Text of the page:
The divided visual world paradigm: Eye tracking reveals hemispheric asymmetries in lexical ambiguity resolution

Aaron M. Meyer, Kara D. Federmeier

Research output: Contribution to journalArticlepeer-review


Eye tracking was combined with the visual half-field procedure to examine hemispheric asymmetries in meaning selection and revision. In two experiments, gaze was monitored as participants searched a four-word array for a target that was semantically related to a lateralized ambiguous or unambiguous prime. Primes were preceded by a related or unrelated centrally-presented context word. In Experiment 1, unambiguous primes were paired with concordant weakly-related context words and strongly-related targets that were similar in associative strength to discordant subordinate-related context words and dominant-related targets in the ambiguous condition. Context words and targets were reversed in Experiment 2. A parallel study involved the measurement of event-related potentials (ERPs; Meyer, A. M., and Federmeier, K. D., 2007. The effects of context, meaning frequency, and associative strength on semantic selection: distinct contributions from each cerebral hemisphere. Brain Res. 1183, 91-108). Similar to the ERP findings, gaze revealed context effects for both visual fields/hemispheres when subordinate-related targets were presented: initial gaze revealed meaning activation when an unrelated context was utilized, whereas later gaze also revealed activation in the discordant context, indicating that meaning revision had occurred. However, eye tracking and ERP measures diverged when dominant-related targets were presented: for both visual fields/hemispheres, initial gaze indicated the presence of meaning activation in the discordant context, and, for the right hemisphere, discordant context information actually facilitated gaze relative to unrelated context information. These findings are discussed with respect to the activeness of the task and hemispheric asymmetries in the flexible use of context information.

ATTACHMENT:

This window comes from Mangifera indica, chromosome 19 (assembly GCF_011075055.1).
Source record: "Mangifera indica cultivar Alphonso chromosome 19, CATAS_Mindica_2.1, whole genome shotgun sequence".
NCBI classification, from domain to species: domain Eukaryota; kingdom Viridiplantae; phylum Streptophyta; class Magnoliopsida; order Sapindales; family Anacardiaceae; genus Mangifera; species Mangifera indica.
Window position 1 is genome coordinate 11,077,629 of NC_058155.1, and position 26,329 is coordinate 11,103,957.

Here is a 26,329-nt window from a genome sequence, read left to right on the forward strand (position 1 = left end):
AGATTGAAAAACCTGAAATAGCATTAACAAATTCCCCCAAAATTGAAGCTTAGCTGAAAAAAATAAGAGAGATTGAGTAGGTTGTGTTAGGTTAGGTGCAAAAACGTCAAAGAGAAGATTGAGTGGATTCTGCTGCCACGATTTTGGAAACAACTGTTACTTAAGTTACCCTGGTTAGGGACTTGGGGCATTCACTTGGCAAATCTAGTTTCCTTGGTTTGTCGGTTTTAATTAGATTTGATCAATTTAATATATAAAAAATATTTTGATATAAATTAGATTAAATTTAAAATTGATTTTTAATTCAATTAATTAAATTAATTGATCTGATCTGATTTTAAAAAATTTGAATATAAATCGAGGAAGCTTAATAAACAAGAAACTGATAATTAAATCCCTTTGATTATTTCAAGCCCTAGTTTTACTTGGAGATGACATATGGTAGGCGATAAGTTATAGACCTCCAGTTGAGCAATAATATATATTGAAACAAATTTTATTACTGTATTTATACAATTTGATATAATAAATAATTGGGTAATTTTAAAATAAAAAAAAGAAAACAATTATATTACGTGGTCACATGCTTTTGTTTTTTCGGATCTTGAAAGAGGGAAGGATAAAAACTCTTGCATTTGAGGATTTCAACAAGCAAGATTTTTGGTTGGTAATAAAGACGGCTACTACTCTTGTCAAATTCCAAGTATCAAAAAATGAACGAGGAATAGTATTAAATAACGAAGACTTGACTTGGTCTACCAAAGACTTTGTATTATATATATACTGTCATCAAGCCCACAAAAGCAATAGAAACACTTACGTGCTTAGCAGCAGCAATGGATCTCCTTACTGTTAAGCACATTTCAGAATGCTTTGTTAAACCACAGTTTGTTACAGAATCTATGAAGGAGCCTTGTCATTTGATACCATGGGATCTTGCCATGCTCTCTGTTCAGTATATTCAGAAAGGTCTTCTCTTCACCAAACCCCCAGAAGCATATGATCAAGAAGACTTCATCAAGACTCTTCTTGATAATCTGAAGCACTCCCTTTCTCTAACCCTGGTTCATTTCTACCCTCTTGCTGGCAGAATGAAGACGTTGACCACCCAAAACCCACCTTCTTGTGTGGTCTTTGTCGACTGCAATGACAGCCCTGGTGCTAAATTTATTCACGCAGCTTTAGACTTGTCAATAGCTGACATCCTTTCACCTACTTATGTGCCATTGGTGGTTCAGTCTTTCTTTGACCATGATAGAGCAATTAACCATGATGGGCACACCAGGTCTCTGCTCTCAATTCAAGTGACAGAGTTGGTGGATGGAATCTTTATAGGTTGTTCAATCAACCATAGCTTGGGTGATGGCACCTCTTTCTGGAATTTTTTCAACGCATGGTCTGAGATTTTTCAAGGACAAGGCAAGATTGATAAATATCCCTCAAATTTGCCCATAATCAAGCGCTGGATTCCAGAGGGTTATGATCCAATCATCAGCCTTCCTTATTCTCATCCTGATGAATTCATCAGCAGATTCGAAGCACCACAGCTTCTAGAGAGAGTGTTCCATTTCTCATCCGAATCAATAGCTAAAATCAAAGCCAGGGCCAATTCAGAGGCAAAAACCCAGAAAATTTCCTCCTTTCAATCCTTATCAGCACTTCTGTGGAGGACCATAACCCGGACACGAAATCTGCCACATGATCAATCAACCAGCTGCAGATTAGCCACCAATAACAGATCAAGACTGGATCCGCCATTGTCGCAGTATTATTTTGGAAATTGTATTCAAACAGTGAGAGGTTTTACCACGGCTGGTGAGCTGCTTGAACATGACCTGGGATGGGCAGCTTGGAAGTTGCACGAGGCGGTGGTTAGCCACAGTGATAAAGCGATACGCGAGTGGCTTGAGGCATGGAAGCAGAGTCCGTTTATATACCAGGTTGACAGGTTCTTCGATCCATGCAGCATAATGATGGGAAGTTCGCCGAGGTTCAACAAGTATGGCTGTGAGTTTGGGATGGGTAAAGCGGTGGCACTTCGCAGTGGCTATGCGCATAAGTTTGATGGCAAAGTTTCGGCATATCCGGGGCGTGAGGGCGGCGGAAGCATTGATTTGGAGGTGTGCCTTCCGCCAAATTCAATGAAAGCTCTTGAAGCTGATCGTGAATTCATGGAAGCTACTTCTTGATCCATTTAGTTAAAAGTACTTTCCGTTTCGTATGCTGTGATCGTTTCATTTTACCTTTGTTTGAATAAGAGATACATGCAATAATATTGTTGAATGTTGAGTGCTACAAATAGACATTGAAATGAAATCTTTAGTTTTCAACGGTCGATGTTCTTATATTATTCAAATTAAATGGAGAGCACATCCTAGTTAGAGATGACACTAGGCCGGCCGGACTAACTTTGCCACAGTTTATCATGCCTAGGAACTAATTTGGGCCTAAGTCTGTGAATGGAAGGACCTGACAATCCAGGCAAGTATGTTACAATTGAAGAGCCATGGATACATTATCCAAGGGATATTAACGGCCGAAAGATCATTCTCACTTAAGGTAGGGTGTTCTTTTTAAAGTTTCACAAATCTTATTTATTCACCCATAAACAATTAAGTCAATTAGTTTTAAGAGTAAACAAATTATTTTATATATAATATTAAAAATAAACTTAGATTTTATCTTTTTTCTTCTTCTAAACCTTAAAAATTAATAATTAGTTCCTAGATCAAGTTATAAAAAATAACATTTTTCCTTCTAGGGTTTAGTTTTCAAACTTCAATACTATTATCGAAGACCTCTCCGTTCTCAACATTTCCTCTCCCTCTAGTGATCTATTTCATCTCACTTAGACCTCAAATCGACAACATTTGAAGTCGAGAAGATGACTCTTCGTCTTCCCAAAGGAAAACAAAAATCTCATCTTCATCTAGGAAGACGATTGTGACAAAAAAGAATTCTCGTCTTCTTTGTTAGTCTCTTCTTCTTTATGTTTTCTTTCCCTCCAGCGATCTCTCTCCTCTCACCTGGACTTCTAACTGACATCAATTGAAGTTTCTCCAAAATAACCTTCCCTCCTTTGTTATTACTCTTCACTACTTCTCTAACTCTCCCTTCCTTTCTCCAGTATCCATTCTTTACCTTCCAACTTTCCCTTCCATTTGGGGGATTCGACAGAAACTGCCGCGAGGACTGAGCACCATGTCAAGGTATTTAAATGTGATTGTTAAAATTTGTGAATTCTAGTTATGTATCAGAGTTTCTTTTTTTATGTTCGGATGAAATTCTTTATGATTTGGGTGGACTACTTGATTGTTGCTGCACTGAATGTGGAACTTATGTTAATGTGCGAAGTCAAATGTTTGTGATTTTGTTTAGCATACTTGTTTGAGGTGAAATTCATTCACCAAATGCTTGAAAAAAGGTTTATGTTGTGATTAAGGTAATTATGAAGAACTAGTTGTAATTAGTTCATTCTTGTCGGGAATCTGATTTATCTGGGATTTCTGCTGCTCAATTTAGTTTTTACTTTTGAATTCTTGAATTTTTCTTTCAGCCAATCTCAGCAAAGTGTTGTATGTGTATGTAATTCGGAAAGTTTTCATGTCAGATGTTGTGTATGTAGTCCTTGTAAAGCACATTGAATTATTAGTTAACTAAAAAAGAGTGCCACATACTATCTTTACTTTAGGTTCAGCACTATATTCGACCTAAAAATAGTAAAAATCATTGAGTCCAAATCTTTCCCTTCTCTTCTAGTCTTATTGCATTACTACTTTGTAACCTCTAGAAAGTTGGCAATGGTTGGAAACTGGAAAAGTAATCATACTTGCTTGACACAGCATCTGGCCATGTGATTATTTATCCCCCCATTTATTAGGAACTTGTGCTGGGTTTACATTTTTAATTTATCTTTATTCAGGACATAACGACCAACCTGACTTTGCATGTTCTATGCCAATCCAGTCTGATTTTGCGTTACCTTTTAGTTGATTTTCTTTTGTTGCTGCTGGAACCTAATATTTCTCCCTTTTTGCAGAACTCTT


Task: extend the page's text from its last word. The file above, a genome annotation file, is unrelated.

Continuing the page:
Original languageEnglish (US)
Pages (from-to)166-183
Number of pages18
JournalBrain Research
StatePublished - Jul 30 2008


  • Cerebral hemispheres
  • Context effect
  • Eye tracking
  • Lexical ambiguity

ASJC Scopus subject areas

  • Neuroscience(all)
  • Molecular Biology
  • Clinical Neurology
  • Developmental Biology


Dive into the research topics of 'The divided visual world paradigm: Eye tracking reveals hemispheric asymmetries in lexical ambiguity resolution'. Together they form a unique fingerprint.

Cite this